During the Day of Pentecost detailed in Acts 2, a supernatural event enabled first century disciples to speak in tongues. Initially, eyewitnesses thought the disciples were drunk until foreigners, visitors to Jerusalem, began to hear these men speak in their own native tongue. According to Acts 2:9, this included Asia Minor, a place Paul and Silas chose to reach during Paul’s second missionary journey. However, Luke records another strange occurrence in the passage below, the apostles were prohibited to introduce the gospel to Europe.
Now they passed through the territory of Phrygia and Galatia, after being forbidden by the Holy Spirit to speak the word in [the west coast province of] Asia Minor, Acts 16:6.
There are a couple of explanations for this region being forbidden by the Holy Spirit. One Bible Commentary suggests this territory was not a designated Roman province. As a Roman citizen, the apostle Paul accepted this spiritual push back as a clear sign to wait for another opportunity in the future. Meanwhile, Acts 1:8 refers to a natural progression for the gospel to spread: Jerusalem, Judea and Samaria. The most logical explanation is that Paul and Silas went out of order, visiting the ends of the earth before reaching every nearby town and village.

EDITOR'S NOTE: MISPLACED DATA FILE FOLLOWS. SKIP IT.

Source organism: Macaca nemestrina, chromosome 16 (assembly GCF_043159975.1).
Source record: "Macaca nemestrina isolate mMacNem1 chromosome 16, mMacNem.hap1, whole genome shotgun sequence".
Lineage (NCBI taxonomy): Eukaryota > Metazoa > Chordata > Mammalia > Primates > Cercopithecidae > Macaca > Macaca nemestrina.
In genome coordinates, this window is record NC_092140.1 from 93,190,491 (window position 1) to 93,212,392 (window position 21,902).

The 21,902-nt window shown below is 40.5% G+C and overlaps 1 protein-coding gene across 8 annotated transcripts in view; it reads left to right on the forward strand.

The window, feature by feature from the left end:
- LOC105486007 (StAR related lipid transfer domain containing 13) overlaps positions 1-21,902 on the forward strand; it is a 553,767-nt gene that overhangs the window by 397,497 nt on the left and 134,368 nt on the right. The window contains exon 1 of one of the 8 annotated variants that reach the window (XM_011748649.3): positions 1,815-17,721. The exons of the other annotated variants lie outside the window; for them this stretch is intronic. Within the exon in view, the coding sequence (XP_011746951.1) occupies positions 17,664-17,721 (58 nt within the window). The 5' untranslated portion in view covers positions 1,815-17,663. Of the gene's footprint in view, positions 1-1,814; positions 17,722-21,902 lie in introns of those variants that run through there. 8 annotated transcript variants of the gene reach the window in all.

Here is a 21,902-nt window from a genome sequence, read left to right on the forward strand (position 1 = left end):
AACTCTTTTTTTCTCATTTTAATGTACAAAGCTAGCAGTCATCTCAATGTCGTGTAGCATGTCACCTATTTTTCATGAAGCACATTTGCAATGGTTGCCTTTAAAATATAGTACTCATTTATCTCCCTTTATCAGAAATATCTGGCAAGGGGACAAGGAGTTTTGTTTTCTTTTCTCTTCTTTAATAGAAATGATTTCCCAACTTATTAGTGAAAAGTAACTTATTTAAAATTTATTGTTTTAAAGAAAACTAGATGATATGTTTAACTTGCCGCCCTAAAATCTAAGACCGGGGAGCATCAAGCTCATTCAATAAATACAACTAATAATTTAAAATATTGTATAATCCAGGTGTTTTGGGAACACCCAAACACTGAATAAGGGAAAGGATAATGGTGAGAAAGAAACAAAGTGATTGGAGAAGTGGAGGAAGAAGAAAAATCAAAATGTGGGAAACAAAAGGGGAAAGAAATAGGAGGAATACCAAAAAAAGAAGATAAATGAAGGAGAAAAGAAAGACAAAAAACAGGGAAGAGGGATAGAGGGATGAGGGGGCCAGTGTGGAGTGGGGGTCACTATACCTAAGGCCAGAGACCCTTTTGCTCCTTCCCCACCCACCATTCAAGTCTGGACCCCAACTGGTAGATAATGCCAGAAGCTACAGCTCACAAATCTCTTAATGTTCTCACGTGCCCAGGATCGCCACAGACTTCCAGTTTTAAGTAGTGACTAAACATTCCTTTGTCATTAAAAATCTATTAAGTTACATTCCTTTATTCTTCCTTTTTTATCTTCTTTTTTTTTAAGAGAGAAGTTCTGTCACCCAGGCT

And after they came to Mysia, they tried to go into Bithynia, but the Spirit of Jesus did not permit them; Acts 16:7.
As modern missionaries continue to fulfill the great commission, Matthew 28:16-20, the Bible warns of regions controlled by demonic powers such as Persia in the book of Daniel. Those called to enter these dangerous countries and nations face the same risk the Elliott family took as described in the film End of the Spear. When five missionaries were killed in Ecuador by the Wadani tribe, some would have seen this as a sign to quit. Yet, this loss of life opened the door members of the Wadani to accept and receive the good news about Jesus Christ. While there will always be forbidden areas on earth, may God fill you with resolve to fulfill God’s plan for your life.
by Jay Mankus